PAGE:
Shrinking (or choking) the matte does what it sounds like.  It makes the matte smaller and will help remove  green outlines.  The catch is, the more you shrink the matte, the more fine details are lost (such as strands of hair).  If you go too far, people can lose their hands or even their heads!  A good program will allow you to adjust the gamma, erosion, blur, histogram, etc. of the matte as well.

Next we have to deal with something called Spill. That’s when light reflected off the green screen falls onto your subject, turning it green.  This is why it’s important to keep your subject as far away from the green screen as possible.  The farther away they are, the less spill will hit them.

You can see below how the actor’s skin is reflecting some green.  The way to get rid of it is to use Spill Suppression. Most el cheap-o compositing programs don’t have this tool.  Too bad, ’cause it makes your composites look a lot better.  It basically allows you to colour correct just the green.

You can see what it does here.  I’ve not only suppressed the green, I’ve also swung it towards flesh tone, because I was most concerned about what it was doing to peoples’ faces.  Wispy hair is something else that benefits greatly from Spill Suppression.

So, we’re almost done. All we have to do is get rid off all that crap outside of the green screen. This is accomplished with a Garbage Matte.  Here I have created the garbage matte using a roto spline (a hand drawn shape).  When it’s turned on, everything outside the shape becomes transparent regardless of what my chroma key says.  Some programs may refer to this as a Mask.

Here’s the final composite.

A colour correction has been applied to the foreground to make it better match the BG environment.
A letterbox has also been applied.  I like to shoot full frame and then add the letterbox in post.  When working with virtual sets it can be hard to know at the time you’re shooting if you have the shot lined up exactly right.  Having extra image outside the letterbox allows me to adjust the composition.  In this case, I actually moved the shot up a bit to reduce some of the headroom.  The letterbox then hides the gap left at the bottom of the frame.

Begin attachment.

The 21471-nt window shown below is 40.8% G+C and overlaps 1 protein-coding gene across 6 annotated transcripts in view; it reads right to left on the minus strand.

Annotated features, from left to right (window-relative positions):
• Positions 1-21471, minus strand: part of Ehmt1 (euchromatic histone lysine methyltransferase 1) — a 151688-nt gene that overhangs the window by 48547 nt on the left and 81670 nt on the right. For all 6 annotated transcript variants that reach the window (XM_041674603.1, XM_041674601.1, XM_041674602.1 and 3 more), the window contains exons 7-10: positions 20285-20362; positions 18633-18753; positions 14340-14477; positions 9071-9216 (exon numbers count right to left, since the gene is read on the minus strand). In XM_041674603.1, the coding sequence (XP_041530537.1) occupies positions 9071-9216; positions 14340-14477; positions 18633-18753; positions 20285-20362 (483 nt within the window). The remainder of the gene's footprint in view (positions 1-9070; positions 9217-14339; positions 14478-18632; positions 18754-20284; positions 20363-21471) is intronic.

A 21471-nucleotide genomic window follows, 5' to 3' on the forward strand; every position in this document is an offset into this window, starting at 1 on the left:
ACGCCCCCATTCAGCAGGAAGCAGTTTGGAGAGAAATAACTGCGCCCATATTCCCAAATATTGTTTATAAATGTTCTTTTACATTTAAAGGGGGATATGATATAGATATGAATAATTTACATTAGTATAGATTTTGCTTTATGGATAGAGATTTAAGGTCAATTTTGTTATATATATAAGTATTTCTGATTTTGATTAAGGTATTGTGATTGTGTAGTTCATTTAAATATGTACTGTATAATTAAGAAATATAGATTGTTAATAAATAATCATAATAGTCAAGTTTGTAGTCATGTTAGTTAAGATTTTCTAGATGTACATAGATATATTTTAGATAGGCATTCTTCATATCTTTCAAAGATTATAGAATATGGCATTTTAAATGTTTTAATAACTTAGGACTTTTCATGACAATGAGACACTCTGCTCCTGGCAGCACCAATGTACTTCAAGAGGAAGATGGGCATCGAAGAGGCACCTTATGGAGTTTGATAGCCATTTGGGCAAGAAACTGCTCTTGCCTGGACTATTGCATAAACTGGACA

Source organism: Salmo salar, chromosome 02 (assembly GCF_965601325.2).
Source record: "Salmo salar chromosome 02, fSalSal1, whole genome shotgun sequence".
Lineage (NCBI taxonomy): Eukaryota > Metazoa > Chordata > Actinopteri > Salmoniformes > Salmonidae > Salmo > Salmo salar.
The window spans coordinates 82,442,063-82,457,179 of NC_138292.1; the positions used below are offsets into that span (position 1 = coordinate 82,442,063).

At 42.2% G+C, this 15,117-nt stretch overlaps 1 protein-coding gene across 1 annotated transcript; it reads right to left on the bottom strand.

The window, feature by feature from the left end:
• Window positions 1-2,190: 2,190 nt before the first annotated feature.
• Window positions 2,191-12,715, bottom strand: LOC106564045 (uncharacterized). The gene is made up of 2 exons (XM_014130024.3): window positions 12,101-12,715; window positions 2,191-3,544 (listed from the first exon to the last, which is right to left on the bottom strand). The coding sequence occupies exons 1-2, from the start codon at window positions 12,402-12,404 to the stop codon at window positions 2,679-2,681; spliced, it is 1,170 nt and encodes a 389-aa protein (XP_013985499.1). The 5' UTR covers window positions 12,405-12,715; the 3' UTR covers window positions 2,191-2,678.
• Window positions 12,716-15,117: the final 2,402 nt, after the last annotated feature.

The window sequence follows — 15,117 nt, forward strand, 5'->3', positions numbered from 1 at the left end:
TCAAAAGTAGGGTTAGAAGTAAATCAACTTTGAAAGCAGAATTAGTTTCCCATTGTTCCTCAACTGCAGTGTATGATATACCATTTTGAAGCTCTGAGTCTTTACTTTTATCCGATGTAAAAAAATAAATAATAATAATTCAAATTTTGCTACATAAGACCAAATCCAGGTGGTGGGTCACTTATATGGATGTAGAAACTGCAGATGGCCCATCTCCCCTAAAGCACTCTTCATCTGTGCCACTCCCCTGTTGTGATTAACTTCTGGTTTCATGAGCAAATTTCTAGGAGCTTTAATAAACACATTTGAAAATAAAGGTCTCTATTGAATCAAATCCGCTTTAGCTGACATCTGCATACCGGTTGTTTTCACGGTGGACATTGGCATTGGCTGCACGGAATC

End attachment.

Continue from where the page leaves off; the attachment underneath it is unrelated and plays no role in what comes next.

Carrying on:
There, all done!  However… Just because a still image looks good, doesn’t mean the moving footage will be acceptable.  MiniDV has a lot of compression and this can cause noise (or bubbling) on the edge of your mattes.  This is often not apparent until you see the footage in motion.

If you have noise in your matte, go back and tweak all the settings until it goes away.  Shrinking or choking the matte helps, but remember if you go too far, people start losing their body parts!

Sometimes applying a blur to the shot before the key is pulled will help.  But of course, you will then have a blurred shot.  Use the matte pulled from the blurred shot, but apply it to a non-blurred version.


Your camera’s soul purpose is to create images.  …Okay, if you’re using a video camcorder you’re probably using it as your audio recorder as well, but that’s another topic.  We’re just talking about how to use a camera here…

Let’s start with the basics of how an image is captured.  It’s all about the exposure.  The first picture is under exposed.  The second picture is over exposed.  But the third picture is just right.  (Pictures courtesy of Goldilocks).